Ottawa Ukrainians try to repair summer camp, welcome children fleeing war

Now it’s up to the Ukrainian Canadian Social Service to make repairs to the camp in the hills of Outaouais before the children arrive in mid-July.

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Michael Ryndzak smiles as he describes the camp that has provided comfort to members of the Ukrainian community in Ottawa for more than five decades.

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It’s nestled in the green hills of the Outaouais, a short drive north of the national capital, and while not luxurious – it has dormitories and a few cottages on the banks of a lake – it’s a source of fond memories for him and other members of his community.

In the summer, he says, children play in the water, sing songs by a seaside campfire, and watch performances in an open-air amphitheater.

But the camp is also aging. It is worse for wear and tear in some areas and needs repairs and general maintenance.

This year, those repairs are particularly important, Ryndzak said, as he and his colleagues from Ukraine’s Canadian Social Services, a charitable organization created to help individuals and families of Ukrainian background, plan to save at least 35 young children and mothers. who recently fled the war in Ukraine.

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The children, aged between 8 and 13, have been affected by the war trauma and the tumult of displacement. “It’s unbelievable what they’ve been through,” Ryndzak says. “We have decided to mobilize the entire community for those children to give them a moment to relax at the (camp).”

It was an idea partly out of necessity, says Ryndzak. More than five million people have fled the country since Russia launched its attack on Ukraine on February 24. Most are refugees in neighboring countries, such as Poland, but thousands have come to Canada.

Michael Ryndzak is also looking for therapists who can lend a hand to help the children cope with everything they went through when they fled Ukraine.
Michael Ryndzak is also looking for therapists who can lend a hand to help the children cope with everything they went through when they fled Ukraine. Photo by Julie Oliverpost media

Ryndzak says the Ukrainian community in Ottawa is working hard to receive new refugees and make them feel at home. For the children who have fled the conflict, that means going the extra mile to make them feel like children again by giving them the opportunity to make friends, play and participate in camp activities – normal children’s things.

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However, to give the kids that environment, Ryndzak says he needs supplies. The camp was founded shortly after World War II by Ukrainians who had come to Canada after fleeing Nazi concentration camps. Many of the original managers are old and unable to perform the necessary maintenance. Now it falls to UCSS to make repairs before the kids arrive in mid-July.

“We need a lot of supplies, everything we can get, especially for the kids who come to the camp,” Ryndzak says. “They must have good conditions in the rooms for sleeping.”

Among the materials he needs, Ryndzak mentions paint, cushions and tables. There are even a few windows that need to be replaced, and he advocates community donations of leftover building supplies, such as plywood and two-by-fours, which can be expensive.

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There is also a need for personal items such as towels and soap. “Those kids from Ukraine will have nothing, so basically we have to provide them all,” Ryndzak says, adding that UCSS has already gathered some hygiene supplies and other items for the kids.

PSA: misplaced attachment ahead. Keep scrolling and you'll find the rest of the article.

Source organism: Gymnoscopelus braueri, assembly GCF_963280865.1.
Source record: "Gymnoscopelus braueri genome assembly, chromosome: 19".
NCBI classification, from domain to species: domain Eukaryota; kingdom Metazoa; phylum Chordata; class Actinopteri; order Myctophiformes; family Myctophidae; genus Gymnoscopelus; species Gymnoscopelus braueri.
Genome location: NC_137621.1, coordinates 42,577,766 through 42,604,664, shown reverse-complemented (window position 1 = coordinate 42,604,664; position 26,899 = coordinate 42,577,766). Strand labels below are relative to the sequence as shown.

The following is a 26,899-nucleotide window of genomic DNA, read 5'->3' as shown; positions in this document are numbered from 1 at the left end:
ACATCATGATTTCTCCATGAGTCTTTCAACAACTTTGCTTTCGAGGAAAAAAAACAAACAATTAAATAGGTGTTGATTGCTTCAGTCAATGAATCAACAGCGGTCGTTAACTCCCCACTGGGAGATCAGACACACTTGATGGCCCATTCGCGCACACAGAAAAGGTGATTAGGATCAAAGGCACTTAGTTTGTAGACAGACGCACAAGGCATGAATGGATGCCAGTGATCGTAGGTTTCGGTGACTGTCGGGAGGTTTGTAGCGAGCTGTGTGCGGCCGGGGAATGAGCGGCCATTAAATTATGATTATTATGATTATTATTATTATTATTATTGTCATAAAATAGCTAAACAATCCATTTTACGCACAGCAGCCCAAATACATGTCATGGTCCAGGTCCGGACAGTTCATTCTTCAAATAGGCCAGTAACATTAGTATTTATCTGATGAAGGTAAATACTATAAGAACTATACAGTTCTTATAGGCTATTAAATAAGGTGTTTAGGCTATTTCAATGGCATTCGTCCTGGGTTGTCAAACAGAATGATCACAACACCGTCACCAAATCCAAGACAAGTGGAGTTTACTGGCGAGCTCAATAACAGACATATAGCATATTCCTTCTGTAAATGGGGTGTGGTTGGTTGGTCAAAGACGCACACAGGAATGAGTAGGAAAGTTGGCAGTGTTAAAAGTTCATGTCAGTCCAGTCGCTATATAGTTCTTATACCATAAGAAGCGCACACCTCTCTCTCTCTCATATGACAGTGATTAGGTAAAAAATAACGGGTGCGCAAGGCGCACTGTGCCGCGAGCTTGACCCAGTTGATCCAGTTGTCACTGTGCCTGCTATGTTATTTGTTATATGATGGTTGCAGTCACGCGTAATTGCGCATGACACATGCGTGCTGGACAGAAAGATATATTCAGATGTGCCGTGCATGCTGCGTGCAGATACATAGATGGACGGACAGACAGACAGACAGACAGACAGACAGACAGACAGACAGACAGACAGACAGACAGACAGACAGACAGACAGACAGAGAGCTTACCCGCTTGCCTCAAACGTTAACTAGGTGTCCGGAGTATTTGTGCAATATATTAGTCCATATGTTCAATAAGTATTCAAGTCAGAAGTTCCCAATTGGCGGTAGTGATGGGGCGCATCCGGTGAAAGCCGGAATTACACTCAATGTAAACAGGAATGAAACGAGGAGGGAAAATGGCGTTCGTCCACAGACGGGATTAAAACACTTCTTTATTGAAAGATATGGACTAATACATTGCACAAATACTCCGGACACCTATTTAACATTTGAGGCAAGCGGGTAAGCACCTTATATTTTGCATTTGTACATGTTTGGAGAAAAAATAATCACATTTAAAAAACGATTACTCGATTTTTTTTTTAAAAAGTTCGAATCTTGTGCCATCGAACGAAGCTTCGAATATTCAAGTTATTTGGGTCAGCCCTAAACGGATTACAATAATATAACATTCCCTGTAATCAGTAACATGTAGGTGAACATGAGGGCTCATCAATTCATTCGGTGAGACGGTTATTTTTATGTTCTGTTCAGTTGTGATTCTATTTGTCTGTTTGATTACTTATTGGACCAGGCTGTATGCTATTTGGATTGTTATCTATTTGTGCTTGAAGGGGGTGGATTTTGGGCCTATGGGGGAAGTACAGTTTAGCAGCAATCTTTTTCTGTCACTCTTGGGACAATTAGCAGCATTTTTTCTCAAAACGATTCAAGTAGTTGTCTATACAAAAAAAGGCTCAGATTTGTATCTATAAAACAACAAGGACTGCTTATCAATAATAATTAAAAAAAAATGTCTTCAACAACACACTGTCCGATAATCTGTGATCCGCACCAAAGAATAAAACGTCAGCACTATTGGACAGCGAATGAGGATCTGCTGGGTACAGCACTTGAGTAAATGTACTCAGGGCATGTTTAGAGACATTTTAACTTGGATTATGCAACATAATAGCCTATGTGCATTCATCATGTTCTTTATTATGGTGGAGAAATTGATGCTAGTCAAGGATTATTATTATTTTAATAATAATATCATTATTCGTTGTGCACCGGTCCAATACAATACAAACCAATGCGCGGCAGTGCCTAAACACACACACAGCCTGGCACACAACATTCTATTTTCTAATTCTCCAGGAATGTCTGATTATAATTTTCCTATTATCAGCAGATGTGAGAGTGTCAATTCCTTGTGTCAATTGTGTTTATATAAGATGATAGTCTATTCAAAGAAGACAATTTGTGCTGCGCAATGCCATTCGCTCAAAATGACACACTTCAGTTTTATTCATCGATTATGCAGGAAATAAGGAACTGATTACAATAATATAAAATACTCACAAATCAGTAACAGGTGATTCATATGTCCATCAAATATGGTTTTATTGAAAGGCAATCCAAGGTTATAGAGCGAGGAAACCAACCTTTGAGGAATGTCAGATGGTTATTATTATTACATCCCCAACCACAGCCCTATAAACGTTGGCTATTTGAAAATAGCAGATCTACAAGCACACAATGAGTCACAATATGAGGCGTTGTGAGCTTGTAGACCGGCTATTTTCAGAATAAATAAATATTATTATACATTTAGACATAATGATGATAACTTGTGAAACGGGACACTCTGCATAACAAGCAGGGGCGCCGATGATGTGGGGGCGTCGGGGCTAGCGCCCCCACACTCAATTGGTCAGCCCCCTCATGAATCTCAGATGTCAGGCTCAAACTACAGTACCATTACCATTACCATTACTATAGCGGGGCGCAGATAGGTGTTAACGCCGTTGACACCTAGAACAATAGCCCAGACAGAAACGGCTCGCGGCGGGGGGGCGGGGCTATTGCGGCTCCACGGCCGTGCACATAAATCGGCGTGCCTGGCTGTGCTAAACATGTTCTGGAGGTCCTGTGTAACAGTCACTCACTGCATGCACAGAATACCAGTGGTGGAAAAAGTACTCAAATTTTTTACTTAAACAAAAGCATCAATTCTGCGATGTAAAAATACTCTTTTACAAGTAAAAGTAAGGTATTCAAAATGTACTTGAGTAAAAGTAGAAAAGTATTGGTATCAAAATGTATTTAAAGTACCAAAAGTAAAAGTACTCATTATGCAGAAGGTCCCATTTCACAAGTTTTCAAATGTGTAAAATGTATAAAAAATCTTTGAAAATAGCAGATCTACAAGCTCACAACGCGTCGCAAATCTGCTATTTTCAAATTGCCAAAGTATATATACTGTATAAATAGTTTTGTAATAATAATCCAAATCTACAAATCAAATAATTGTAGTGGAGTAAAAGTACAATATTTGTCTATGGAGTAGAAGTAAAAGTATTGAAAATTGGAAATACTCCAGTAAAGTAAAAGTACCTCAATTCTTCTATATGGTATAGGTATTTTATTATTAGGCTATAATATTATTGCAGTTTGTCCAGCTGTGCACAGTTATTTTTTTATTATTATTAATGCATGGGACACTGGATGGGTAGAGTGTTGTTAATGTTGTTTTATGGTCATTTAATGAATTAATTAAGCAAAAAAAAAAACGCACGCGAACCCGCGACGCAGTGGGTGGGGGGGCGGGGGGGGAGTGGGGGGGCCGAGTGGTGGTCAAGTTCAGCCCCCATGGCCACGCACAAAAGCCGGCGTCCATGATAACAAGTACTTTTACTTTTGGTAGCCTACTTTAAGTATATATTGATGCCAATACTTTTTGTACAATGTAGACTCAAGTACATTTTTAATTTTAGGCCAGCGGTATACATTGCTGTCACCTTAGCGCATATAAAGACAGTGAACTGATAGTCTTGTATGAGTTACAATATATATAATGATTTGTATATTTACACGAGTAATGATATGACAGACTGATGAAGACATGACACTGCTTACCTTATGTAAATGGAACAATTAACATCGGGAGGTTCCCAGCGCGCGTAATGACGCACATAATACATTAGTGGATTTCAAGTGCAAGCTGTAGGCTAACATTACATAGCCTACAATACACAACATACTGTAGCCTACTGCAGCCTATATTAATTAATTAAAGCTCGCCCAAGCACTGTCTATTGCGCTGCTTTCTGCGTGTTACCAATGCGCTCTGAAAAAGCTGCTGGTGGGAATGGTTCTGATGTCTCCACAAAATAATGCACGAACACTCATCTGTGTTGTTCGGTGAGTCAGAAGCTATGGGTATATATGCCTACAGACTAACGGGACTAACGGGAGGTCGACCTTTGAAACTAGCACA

Ryndzak is also looking for therapists who can lend a hand to help the children cope with everything they went through when they fled Ukraine. He is on the lookout and in contact with some qualified doctors who have offered their services.

But the camp activities themselves are also intended as a kind of therapy session for the children.

dr. Arthur Blouin, an Ottawa psychologist with decades of experience and one of the co-founders of the Center for Cognitive Therapy, says children fleeing conflict zones can be quite resilient, but can also experience severe psychological consequences, in part due to the rapid uncertainty that arises. involves displacement: the departure of relatives, friends and even familiar things such as toys.

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A summer camp environment is designed to give the children the opportunity to meet new friends and behave like children, even though they have experienced events that few children have experienced.

“Fun play is very important in children’s development in general,” Blouin says, “and of course, in a situation like this, when kids can come and have fun and play, that’s tremendously valuable in adapting to this long-term stress and it is also important for adults too.”

Ryndzak says some children of Ukrainian descent from Ottawa will also attend the camp to help integrate the newcomers. In addition to precious time at the lake, swimming and enjoying the great outdoors, he says he has planned nature walks with the kids and there will be art sessions and dance classes.

“(We will) have artists teaching them to draw and make murals on the walls of the camp because it is so old that no one will mind if the children paint something and leave a footprint for new generations for everyone who will come later as a milestone of whatever this event can be,” he says. “Imagine murals staying there. I think it’s a great idea.”

Ryndzak says anyone who can help with donations or would like to contact UCSS should email [email protected] or call him directly at 613-724-8206.

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